Senior AQAP commander reportedly killed in US drone strike in Yemen

15-08-14 Abu Hamza al Zinjibari

Jihadists on social media claim Jalal Bala’idi, also known as Hamza al Zinjibari, was killed in a US drone strike last night.

A senior al Qaeda in the Arabian Peninsula (AQAP) leader may have been killed in a US drone strike that was launched in southern Yemen last night. Several fighters were reportedly killed and jihadists on social media claim that one of them was Jalal Bala’idi, a prominent AQAP field commander. Bala’idi’s purported death has not been confirmed by either AQAP or the US.

In 2014, the US State Department offered a $5 million reward for information leading to Bala’idi’s whereabouts. Foggy Bottom’s Rewards for Justice listing for Bala’idi notes that he has served as a “regional” emir for AQAP since 2012 and was “responsible for multiple governorates.” In 2013, Bala’idi “was involved in planning attacks on Western diplomatic officials and facilities in Sanaa using explosives.” State explained that “AQAP had surveilled diplomatic personnel in preparation for the attacks.”

According to Reuters, Bala’idi “was killed by a drone strike as he was traveling in a car with two others in [the] coastal Abyan province.”

AQAP controls populated areas in Abyan, including Zinjibar, which is the provincial capital, and the nearby town of Jaar.

Screen Shot 2016-02-04 at 9.40.47 AM

In December, AQAP released a propaganda video celebrating its “liberation” of Jaar, which the jihadists have renamed “Waqar.” Residents featured in the video praised AQAP’s victory, saying the al Qaeda branch has brought stable governance to the area. AQAP controls territory in Yemen, including Jaar, under the name Ansar al Sharia, which is merely a political and paramilitary front for the group.

Most of the AQAP fighters shown in the video had their faces obscured in front of the camera. However, Bala’idi’s face could be seen as he greeted and congratulated his fighters on their success. A screen shot of Bala’idi from the video can be seen above.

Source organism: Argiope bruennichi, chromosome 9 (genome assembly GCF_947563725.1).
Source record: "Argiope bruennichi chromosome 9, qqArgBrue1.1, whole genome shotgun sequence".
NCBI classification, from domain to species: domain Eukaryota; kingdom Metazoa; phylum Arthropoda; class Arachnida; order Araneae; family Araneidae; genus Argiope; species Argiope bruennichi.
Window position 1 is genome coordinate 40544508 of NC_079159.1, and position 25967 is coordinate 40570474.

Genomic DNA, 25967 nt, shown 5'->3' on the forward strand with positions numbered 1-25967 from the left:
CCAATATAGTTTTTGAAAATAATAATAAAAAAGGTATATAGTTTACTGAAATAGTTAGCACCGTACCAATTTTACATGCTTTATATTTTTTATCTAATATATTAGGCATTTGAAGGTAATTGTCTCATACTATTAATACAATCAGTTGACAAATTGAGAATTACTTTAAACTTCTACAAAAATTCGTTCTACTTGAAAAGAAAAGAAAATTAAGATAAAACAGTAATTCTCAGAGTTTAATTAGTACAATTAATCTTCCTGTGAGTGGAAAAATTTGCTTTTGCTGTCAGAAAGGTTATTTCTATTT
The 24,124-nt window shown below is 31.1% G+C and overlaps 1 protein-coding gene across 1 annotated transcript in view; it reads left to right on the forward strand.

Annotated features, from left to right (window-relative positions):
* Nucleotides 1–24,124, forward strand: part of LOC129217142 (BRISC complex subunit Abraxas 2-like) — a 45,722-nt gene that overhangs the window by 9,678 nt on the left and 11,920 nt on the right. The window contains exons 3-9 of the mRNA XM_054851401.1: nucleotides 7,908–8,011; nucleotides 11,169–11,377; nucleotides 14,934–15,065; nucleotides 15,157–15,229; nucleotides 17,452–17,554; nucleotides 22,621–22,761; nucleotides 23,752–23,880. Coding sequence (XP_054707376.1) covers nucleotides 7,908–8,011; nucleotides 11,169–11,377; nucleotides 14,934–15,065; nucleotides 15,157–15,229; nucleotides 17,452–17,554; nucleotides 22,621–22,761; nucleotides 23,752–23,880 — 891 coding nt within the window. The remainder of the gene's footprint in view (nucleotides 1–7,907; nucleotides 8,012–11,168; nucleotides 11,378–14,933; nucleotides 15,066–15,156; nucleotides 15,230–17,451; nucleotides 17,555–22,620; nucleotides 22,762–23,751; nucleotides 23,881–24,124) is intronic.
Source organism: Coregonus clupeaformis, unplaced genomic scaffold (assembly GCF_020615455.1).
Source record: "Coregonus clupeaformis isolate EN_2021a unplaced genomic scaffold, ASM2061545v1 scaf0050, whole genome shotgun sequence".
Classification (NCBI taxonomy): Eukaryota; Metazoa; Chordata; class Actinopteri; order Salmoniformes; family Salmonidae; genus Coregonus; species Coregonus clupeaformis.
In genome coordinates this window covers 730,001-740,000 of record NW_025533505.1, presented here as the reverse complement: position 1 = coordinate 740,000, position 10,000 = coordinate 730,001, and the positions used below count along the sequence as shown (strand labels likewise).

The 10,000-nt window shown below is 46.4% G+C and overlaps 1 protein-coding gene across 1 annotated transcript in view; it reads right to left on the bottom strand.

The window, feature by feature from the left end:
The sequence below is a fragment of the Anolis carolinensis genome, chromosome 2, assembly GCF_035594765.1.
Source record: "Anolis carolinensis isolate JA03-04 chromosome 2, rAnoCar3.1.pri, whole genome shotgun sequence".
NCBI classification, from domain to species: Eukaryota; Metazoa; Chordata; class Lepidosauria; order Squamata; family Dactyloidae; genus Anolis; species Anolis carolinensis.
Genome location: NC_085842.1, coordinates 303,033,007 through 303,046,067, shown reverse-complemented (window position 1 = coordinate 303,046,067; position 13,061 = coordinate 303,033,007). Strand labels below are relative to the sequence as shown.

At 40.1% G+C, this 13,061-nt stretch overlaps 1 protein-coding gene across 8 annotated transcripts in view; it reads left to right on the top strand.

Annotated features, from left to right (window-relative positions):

Citing “media reports and some analysts,” Reuters reports that Bala’idi “may have recently defected from” AQAP “to become the chief of Islamic State’s Yemen branch.” But The Long War Journal has not seen any real evidence indicating that this is true. The Islamic State’s Yemen “province” has suffered from a leadership crisis and the group did not advertise Bala’idi’s supposed defection, as it most certainly would have given his high-profile status within AQAP. In addition, the AQAP video from Jaar in late December shows that he was leading al Qaeda’s forces during its most recent offensives.

Bala’idi has been prominently featured in AQAP’s propaganda. In August 2015, for instance, AQAP’s Al Malahem Media Foundation released a lengthy interview with Bala’idi, who discussed the jihadists’ war against the Shiite Houthi rebels and other related matters. His interview was translated by the SITE Intelligence Group.

Bala’idi explained that AQAP has been “training the Sunni youth in” its camps, and has been “able to train thousands of Sunnis” thus far. “We do not exaggerate when we say thousands of Sunnis, because this matter is clear and everyone knows it,” Bala’idi said, according to SITE’s translation.

“Praise be to Allah, these trainings and these camps have bore fruit, and also the arming of the sons of the Sunnis, for they were able to affect the reality of the fronts, and were able to change the progress in the battlefields, by the grace of Allah,” Bala’idi claimed. He was most likely referring to the AQAP offensive that began in early 2015. The al Qaeda branch has seized several cities and towns since then.